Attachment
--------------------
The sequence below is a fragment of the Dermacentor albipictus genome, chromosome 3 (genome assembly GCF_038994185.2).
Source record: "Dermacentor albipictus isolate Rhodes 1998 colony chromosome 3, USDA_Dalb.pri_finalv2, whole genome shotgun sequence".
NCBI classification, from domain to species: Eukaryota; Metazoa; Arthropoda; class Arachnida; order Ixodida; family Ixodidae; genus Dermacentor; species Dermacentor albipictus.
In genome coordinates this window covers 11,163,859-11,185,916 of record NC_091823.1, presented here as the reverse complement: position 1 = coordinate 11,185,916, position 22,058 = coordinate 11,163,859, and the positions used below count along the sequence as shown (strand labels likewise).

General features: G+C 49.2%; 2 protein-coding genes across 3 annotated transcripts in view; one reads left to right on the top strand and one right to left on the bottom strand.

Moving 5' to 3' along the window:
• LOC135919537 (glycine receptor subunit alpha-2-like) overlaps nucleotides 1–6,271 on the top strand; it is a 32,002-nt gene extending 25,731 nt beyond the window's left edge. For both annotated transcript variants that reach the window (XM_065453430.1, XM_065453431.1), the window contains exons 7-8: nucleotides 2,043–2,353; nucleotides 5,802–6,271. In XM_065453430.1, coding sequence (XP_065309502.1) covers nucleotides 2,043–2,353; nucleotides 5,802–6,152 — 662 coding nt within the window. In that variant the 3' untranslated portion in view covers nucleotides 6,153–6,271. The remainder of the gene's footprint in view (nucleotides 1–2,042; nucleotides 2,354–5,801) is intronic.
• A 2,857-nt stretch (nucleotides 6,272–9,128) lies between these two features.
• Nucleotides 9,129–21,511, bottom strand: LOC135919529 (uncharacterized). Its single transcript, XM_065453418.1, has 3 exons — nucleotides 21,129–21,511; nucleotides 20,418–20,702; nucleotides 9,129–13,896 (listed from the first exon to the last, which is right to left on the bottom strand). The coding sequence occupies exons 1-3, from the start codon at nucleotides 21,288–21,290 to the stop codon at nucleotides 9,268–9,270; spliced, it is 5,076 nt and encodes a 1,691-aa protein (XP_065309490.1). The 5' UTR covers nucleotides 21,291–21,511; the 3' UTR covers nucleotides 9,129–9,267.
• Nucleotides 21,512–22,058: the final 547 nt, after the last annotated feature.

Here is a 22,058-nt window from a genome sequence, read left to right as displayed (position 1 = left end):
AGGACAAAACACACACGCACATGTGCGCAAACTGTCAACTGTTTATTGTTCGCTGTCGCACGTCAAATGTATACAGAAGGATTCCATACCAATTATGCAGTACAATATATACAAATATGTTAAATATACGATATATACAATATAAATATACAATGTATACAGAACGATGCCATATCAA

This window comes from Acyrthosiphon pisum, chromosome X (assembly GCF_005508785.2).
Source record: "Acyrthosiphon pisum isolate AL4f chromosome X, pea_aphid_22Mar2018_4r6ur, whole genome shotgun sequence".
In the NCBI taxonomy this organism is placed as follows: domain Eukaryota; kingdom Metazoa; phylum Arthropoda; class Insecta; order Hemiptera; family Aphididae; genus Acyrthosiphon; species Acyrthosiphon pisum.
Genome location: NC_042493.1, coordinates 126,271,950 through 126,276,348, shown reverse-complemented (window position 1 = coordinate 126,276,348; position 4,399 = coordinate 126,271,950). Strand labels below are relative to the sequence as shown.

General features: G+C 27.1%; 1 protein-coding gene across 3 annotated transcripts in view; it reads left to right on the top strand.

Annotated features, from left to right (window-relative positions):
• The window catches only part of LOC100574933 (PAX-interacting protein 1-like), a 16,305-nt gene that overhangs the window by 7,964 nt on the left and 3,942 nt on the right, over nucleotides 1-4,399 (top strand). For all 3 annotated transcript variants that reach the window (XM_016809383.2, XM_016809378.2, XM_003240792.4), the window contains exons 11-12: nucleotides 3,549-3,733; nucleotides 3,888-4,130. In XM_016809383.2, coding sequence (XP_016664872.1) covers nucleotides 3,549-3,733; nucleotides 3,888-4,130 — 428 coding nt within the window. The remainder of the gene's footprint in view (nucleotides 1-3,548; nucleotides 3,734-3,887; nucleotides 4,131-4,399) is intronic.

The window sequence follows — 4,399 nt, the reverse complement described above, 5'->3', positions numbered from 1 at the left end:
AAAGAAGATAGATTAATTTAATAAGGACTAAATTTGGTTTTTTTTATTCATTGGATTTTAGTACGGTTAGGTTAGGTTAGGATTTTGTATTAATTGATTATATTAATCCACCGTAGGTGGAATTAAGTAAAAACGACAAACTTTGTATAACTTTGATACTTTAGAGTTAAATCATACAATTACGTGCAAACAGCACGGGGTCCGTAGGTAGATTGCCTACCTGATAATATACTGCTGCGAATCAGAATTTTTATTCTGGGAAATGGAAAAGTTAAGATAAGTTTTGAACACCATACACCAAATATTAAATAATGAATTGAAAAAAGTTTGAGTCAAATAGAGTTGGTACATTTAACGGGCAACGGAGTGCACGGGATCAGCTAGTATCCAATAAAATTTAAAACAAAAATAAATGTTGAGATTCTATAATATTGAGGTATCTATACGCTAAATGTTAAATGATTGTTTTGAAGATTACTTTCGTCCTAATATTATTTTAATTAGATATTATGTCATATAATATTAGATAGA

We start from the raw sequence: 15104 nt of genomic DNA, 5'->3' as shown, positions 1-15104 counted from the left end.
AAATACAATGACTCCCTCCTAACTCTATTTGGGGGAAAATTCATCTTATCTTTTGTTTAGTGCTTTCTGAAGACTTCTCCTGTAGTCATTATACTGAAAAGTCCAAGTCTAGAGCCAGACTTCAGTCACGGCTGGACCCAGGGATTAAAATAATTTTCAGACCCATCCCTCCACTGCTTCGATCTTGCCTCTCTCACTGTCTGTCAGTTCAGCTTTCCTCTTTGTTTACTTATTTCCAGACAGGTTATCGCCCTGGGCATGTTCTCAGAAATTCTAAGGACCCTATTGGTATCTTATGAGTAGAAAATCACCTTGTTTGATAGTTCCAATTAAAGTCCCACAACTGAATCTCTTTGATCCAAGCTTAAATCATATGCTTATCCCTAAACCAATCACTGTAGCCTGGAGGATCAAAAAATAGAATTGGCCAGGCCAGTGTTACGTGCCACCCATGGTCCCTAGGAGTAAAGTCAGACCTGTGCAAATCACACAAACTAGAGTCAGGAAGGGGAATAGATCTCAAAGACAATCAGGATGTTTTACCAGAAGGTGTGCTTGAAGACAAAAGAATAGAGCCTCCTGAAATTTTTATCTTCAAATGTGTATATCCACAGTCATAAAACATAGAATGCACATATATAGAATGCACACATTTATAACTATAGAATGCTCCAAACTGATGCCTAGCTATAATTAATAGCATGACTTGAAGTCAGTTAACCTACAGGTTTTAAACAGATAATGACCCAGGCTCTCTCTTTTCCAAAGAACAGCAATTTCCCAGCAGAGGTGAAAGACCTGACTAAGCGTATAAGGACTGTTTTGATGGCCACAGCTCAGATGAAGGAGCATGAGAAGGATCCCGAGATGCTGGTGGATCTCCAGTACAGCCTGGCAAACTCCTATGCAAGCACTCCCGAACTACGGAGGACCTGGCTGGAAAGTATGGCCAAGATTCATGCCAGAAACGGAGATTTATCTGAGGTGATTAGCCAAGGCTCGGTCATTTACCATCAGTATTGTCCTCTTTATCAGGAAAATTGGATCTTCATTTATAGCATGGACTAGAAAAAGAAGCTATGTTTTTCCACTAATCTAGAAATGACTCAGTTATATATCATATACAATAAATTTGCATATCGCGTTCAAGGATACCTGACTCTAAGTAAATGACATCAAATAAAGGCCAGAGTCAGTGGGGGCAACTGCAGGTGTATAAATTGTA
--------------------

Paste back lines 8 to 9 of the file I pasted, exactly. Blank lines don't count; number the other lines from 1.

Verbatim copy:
• A 2,857-nt stretch (nucleotides 6,272–9,128) lies between these two features.
• Nucleotides 9,129–21,511, bottom strand: LOC135919529 (uncharacterized). Its single transcript, XM_065453418.1, has 3 exons — nucleotides 21,129–21,511; nucleotides 20,418–20,702; nucleotides 9,129–13,896 (listed from the first exon to the last, which is right to left on the bottom strand). The coding sequence occupies exons 1-3, from the start codon at nucleotides 21,288–21,290 to the stop codon at nucleotides 9,268–9,270; spliced, it is 5,076 nt and encodes a 1,691-aa protein (XP_065309490.1). The 5' UTR covers nucleotides 21,291–21,511; the 3' UTR covers nucleotides 9,129–9,267.